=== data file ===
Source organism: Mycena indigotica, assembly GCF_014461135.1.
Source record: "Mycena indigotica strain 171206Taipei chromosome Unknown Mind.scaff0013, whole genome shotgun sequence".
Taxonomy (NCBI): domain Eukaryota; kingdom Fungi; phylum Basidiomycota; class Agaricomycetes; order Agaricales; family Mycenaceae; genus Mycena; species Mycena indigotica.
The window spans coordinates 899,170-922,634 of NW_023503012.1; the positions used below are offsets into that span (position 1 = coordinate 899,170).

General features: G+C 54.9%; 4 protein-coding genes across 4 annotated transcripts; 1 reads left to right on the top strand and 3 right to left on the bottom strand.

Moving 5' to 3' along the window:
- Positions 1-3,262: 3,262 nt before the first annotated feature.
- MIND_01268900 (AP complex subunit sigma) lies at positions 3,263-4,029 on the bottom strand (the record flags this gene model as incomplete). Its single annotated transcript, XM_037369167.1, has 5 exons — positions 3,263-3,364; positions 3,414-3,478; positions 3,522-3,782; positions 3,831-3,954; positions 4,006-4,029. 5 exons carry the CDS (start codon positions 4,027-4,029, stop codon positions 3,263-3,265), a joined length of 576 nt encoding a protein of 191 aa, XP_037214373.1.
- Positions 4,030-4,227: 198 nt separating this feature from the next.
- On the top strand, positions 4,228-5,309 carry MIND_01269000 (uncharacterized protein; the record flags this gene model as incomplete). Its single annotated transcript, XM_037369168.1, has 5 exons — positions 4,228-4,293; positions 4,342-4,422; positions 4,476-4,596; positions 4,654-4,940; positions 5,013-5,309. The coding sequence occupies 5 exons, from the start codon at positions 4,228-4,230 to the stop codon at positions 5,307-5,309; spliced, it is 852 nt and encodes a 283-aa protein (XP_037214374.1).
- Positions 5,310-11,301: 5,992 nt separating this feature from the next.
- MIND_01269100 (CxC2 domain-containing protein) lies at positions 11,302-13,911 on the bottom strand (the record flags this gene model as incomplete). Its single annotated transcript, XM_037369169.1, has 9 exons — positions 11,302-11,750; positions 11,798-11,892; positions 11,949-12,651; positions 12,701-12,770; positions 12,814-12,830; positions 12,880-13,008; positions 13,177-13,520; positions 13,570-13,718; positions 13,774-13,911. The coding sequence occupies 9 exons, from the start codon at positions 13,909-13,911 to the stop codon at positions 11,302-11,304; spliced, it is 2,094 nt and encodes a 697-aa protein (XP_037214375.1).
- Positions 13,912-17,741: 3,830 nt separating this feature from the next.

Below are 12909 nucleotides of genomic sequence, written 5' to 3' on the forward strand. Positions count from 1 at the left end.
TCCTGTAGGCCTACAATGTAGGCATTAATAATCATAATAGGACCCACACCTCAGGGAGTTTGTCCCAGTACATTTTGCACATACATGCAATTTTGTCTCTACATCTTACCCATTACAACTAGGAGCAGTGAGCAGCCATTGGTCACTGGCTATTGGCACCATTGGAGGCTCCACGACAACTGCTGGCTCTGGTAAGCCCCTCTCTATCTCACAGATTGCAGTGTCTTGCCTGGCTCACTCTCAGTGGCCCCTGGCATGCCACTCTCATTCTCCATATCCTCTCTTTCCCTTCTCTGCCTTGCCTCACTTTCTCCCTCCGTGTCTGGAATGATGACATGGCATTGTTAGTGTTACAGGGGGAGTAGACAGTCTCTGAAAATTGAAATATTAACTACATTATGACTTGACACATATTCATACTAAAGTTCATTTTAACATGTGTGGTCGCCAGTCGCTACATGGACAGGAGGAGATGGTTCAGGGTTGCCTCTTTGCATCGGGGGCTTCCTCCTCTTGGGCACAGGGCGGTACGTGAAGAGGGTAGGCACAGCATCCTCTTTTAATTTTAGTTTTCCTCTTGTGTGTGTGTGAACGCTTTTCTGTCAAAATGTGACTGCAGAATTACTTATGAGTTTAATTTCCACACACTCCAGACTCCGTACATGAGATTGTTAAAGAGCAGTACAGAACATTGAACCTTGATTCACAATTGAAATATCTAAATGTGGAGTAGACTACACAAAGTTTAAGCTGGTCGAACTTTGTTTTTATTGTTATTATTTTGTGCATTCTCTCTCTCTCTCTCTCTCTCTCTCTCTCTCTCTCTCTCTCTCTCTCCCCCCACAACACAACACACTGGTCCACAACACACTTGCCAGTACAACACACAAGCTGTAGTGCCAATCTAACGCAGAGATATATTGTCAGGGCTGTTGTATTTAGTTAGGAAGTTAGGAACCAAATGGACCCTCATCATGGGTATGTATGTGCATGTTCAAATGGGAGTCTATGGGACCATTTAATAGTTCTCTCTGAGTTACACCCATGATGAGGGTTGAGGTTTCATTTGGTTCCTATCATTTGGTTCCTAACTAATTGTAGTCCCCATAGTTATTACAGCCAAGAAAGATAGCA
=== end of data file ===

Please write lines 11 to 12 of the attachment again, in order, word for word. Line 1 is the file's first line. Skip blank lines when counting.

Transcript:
- Positions 5,310-11,301: 5,992 nt separating this feature from the next.
- MIND_01269100 (CxC2 domain-containing protein) lies at positions 11,302-13,911 on the bottom strand (the record flags this gene model as incomplete). Its single annotated transcript, XM_037369169.1, has 9 exons — positions 11,302-11,750; positions 11,798-11,892; positions 11,949-12,651; positions 12,701-12,770; positions 12,814-12,830; positions 12,880-13,008; positions 13,177-13,520; positions 13,570-13,718; positions 13,774-13,911. The coding sequence occupies 9 exons, from the start codon at positions 13,909-13,911 to the stop codon at positions 11,302-11,304; spliced, it is 2,094 nt and encodes a 697-aa protein (XP_037214375.1).